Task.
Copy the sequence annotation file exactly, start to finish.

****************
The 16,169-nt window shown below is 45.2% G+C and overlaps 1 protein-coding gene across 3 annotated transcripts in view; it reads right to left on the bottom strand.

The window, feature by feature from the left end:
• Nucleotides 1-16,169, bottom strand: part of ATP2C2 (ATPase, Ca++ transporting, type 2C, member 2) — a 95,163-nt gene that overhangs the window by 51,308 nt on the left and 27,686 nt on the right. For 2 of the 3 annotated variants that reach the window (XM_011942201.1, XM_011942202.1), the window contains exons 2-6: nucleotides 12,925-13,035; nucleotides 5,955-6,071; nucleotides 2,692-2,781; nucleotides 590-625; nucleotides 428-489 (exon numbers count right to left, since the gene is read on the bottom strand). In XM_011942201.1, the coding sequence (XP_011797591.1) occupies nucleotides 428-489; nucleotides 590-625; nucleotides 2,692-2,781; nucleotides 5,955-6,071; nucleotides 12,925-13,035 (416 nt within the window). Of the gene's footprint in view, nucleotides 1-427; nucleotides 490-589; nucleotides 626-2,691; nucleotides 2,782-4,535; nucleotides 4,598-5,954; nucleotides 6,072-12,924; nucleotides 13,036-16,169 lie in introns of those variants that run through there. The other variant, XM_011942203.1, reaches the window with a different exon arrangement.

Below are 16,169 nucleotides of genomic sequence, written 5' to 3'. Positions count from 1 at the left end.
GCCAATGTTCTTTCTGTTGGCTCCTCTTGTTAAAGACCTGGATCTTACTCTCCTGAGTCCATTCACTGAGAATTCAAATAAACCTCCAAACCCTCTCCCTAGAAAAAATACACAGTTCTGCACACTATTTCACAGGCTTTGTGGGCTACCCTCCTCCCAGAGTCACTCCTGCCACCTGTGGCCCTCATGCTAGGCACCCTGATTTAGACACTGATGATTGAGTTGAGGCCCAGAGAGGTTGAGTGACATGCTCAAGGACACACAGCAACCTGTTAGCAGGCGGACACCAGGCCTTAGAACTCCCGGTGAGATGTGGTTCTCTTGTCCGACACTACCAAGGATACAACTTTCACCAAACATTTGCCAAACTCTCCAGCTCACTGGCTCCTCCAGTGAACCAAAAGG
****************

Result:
The 16,169-nt window shown below is 45.2% G+C and overlaps 1 protein-coding gene across 3 annotated transcripts in view; it reads right to left on the bottom strand.

The window, feature by feature from the left end:
• Nucleotides 1-16,169, bottom strand: part of ATP2C2 (ATPase, Ca++ transporting, type 2C, member 2) — a 95,163-nt gene that overhangs the window by 51,308 nt on the left and 27,686 nt on the right. For 2 of the 3 annotated variants that reach the window (XM_011942201.1, XM_011942202.1), the window contains exons 2-6: nucleotides 12,925-13,035; nucleotides 5,955-6,071; nucleotides 2,692-2,781; nucleotides 590-625; nucleotides 428-489 (exon numbers count right to left, since the gene is read on the bottom strand). In XM_011942201.1, the coding sequence (XP_011797591.1) occupies nucleotides 428-489; nucleotides 590-625; nucleotides 2,692-2,781; nucleotides 5,955-6,071; nucleotides 12,925-13,035 (416 nt within the window). Of the gene's footprint in view, nucleotides 1-427; nucleotides 490-589; nucleotides 626-2,691; nucleotides 2,782-4,535; nucleotides 4,598-5,954; nucleotides 6,072-12,924; nucleotides 13,036-16,169 lie in introns of those variants that run through there. The other variant, XM_011942203.1, reaches the window with a different exon arrangement.

Below are 16,169 nucleotides of genomic sequence, written 5' to 3'. Positions count from 1 at the left end.
GCCAATGTTCTTTCTGTTGGCTCCTCTTGTTAAAGACCTGGATCTTACTCTCCTGAGTCCATTCACTGAGAATTCAAATAAACCTCCAAACCCTCTCCCTAGAAAAAATACACAGTTCTGCACACTATTTCACAGGCTTTGTGGGCTACCCTCCTCCCAGAGTCACTCCTGCCACCTGTGGCCCTCATGCTAGGCACCCTGATTTAGACACTGATGATTGAGTTGAGGCCCAGAGAGGTTGAGTGACATGCTCAAGGACACACAGCAACCTGTTAGCAGGCGGACACCAGGCCTTAGAACTCCCGGTGAGATGTGGTTCTCTTGTCCGACACTACCAAGGATACAACTTTCACCAAACATTTGCCAAACTCTCCAGCTCACTGGCTCCTCCAGTGAACCAAAAGG